Many people still hold the idea that having small meals throughout the day (or snacking every few hours) is the best way to lose weight. However, it has come to light that people who snack throughout the day actually end up consuming more calories total, and risk gaining weight or plateauing in their weight loss goals.
It comes down to this: too many calories. When we eat small meals we are more likely to lose track of how much we’ve already consumed, and tend to end up overeating by the end of the day. The truth is we actually are better off sitting down to consume full meals (in smaller portions and making healthier choices), and avoiding snacking in between them.
But what if you usually get peckish during the day, and need some fuel to get you through to dinner? What if you’re craving one of those breakfast pastries in the break room, but you’ve already had your lunch? These tips will help you gain control over your cravings and stop eating too many calories throughout the day.
Tips to Beat Cravings and Stop Overeating
Understand your triggers: There are a number of reasons why willpower fails, and we end up giving in to a snack or sweet. Listed below are some common triggers.
One way to understand what your main triggers are is to start a simple food journal. For a few days, write down anytime you eat and record your emotional state associated with that meal. Figuring out your personal triggers will help you better understand how to combat them.
Watch out for non-satiating foods: A small salad with lettuce, tomatoes, croutons, and dressing (no slow burning energy of protein or fat) will hardly satiate you through to dinner. By the time you sit down for a full meal you’ll be ravished, and risk overeating. For example, consider a baked potato in comparison to how long you will feel full after its eaten. The potato goes a long way in relation to fullness when considering the actual amount of calories it contains. When comparing that to your level of fullness after eating a croissant (containing many more calories by volume) there’s no contest.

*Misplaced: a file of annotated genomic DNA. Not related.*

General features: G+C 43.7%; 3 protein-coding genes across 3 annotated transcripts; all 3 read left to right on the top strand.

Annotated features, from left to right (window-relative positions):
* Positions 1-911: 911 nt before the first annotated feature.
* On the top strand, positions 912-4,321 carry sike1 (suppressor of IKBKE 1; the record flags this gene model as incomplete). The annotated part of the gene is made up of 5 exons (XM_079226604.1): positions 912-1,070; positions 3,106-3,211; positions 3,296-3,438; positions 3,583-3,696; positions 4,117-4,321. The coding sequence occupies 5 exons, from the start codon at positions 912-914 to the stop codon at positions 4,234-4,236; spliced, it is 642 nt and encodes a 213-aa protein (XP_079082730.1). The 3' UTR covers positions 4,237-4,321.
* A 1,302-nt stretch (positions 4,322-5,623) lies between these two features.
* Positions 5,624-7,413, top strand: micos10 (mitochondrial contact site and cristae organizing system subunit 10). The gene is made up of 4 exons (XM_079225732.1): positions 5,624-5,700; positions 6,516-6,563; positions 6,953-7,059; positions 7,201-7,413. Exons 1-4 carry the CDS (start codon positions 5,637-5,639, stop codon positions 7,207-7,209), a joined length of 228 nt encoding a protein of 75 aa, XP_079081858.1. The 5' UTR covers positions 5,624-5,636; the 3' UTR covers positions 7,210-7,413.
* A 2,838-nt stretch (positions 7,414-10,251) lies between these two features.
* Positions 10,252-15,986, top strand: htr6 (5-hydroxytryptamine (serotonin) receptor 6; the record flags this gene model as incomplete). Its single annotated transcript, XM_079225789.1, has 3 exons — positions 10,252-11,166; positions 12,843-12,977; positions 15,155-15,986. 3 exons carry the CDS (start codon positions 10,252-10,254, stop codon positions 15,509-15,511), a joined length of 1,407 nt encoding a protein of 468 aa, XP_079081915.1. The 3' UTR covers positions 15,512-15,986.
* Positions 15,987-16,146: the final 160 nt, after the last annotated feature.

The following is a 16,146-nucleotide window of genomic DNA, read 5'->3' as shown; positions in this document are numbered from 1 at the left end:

This is especially important when it comes to beverages. People sometimes think a fresh juice will be enough to carry them through to the next meal, but without fiber from the fruits and vegetables themselves there’s nothing to slow down the absorption of nutrients in your system. A smoothie might be a better option, but as always be aware of sugar content and make sure the ratio of vegetables included is higher than fruit.
Be prepared: Let’s say your lunch salad wasn’t satiating, you’re already hungry, and you’re suddenly slapped with the smell of pizza while on your way home. Your mouth begins to water – pizza is one of your biggest weaknesses. You know you have a healthy oasis of food at home to cook for dinner, but what’s the harm in one little slice? Suddenly you remember: you have a stash of cashews in your bag!
Whew! That was a close one. Having an “emergency” snack of something small and non-perishable on hand at all times (think a small bag of nuts or a stick of natural beef jerky) will ensure that your cravings don’t win over your willpower. Although we’re still preaching the no-snacks-between-meals-rule, this is not for snacking for the sake of snacking at any old time. This snack is when your willpower is at risk and for emergencies only.
Replace your usual snack time with something else: If you are used to regular snacking between meals, you may notice some pangs of hunger when your typical snack time rolls around. You’ve inadvertently created a Pavlovian response, and trained yourself to expect food at certain times of the day – in between breakfast, lunch, and dinner.
Instead of trying to plow through that snack craving, replace the habit with something new. Enjoy a cup of herbal tea with True Lemon, go for a short walk around the block, chug an 8-ounce glass of water, or even just stand up and have a good stretch. A new habit in your daily routine will help you to move past the craving more easily.